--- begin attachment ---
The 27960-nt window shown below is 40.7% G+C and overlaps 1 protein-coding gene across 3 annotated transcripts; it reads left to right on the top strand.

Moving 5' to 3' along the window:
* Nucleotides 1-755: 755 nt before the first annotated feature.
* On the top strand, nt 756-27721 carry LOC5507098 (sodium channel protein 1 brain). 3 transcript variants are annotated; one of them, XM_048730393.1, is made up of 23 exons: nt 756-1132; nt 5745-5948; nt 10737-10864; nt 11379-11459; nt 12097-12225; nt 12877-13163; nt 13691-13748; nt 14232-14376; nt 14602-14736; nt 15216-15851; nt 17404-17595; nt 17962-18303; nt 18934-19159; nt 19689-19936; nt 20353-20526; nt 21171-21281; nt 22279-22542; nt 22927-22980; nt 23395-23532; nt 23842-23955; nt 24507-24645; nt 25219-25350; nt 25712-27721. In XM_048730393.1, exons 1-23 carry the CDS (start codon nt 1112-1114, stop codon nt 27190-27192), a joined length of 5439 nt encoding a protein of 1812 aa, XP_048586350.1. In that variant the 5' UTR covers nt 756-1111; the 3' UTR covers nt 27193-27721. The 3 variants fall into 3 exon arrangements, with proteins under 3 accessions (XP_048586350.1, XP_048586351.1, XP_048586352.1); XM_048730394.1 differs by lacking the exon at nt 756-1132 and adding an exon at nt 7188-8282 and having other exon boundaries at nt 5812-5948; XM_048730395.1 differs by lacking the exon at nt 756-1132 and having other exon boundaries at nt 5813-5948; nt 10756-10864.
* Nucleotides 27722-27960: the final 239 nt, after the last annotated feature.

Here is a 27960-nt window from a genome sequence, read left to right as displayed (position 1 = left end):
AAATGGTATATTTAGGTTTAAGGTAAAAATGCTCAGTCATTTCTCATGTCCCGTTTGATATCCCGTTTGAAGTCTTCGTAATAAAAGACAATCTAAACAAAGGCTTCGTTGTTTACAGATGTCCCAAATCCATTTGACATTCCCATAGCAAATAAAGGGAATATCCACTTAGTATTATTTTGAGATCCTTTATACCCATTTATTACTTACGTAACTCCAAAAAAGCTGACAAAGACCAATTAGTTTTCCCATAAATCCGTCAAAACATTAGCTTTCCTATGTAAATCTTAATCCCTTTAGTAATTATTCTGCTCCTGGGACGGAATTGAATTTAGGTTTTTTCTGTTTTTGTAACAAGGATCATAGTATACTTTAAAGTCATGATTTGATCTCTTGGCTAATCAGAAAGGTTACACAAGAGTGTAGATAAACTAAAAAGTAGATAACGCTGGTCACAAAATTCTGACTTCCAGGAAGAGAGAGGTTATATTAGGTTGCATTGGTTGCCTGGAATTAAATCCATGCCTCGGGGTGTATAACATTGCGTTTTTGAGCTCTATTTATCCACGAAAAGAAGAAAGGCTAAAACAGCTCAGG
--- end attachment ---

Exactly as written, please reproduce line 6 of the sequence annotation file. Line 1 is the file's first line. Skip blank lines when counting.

Here is a 27960-nt window from a genome sequence, read left to right as displayed (position 1 = left end):